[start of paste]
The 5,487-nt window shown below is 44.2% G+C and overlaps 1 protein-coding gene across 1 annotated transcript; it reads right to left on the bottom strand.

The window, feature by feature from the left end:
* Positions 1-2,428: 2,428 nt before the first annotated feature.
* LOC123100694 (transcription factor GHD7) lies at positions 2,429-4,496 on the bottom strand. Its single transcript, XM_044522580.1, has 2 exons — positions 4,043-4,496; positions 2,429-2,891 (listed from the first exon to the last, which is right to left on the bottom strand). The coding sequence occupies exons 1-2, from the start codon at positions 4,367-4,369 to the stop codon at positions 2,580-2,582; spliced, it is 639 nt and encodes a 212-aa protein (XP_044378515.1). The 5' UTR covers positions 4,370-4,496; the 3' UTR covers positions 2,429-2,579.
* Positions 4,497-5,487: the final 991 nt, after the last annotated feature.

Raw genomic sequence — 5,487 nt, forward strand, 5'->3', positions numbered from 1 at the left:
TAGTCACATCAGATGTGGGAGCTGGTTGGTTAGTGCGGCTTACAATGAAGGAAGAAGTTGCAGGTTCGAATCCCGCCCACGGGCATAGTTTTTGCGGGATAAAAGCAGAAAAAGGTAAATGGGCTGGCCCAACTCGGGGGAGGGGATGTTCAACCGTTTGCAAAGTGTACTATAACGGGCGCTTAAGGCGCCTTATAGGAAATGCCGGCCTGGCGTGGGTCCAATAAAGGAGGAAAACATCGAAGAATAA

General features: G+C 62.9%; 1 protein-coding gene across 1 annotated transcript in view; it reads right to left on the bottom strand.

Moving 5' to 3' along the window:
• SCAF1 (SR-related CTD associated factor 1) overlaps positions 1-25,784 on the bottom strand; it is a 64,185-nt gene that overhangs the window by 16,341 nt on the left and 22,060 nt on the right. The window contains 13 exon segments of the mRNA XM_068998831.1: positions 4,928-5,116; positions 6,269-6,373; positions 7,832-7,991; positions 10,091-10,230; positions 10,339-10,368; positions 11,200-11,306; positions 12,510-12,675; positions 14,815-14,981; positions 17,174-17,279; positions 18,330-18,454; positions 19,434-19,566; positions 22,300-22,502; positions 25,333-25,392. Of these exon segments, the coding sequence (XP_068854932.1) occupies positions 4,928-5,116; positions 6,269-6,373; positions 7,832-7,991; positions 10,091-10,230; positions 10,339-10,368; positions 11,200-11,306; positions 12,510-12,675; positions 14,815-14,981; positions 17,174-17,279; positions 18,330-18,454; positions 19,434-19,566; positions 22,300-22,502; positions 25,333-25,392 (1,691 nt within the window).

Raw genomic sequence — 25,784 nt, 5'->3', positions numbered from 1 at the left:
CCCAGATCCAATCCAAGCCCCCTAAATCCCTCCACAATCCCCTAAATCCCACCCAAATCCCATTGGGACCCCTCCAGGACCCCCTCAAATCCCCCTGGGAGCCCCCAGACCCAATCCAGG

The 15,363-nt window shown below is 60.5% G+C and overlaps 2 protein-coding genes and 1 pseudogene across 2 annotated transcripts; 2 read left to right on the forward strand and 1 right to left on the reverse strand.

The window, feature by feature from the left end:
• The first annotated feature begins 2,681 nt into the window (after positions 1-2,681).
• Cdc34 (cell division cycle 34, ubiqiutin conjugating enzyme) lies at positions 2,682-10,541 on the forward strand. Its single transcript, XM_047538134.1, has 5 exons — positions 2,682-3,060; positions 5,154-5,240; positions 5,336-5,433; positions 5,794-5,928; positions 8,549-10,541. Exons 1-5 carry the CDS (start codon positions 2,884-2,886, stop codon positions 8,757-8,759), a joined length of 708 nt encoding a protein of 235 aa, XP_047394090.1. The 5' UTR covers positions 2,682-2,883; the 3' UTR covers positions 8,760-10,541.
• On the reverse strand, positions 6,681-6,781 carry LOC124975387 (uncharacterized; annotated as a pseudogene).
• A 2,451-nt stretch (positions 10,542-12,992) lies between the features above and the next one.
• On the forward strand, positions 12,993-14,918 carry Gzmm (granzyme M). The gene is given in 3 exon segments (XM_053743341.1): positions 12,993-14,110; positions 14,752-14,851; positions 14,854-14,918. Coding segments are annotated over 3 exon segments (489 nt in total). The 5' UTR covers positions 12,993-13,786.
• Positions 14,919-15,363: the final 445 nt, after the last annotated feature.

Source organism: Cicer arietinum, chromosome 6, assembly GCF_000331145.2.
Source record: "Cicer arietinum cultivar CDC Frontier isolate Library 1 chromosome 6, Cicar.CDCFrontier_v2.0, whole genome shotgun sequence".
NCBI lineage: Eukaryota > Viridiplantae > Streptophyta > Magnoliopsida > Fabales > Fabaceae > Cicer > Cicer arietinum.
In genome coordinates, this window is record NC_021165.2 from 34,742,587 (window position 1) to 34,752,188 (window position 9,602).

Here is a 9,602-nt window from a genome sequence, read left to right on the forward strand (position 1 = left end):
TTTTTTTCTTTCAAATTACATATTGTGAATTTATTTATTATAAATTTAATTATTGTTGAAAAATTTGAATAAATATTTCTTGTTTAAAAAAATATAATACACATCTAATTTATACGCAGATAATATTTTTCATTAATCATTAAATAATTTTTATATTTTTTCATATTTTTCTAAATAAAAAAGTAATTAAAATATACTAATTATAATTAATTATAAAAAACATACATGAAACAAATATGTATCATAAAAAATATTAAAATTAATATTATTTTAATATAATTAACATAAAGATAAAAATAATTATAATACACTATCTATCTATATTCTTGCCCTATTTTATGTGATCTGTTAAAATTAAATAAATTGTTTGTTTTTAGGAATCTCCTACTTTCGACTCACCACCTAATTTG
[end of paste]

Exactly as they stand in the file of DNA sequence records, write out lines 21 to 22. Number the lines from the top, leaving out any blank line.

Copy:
Source organism: Cicer arietinum, chromosome 6, assembly GCF_000331145.2.
Source record: "Cicer arietinum cultivar CDC Frontier isolate Library 1 chromosome 6, Cicar.CDCFrontier_v2.0, whole genome shotgun sequence".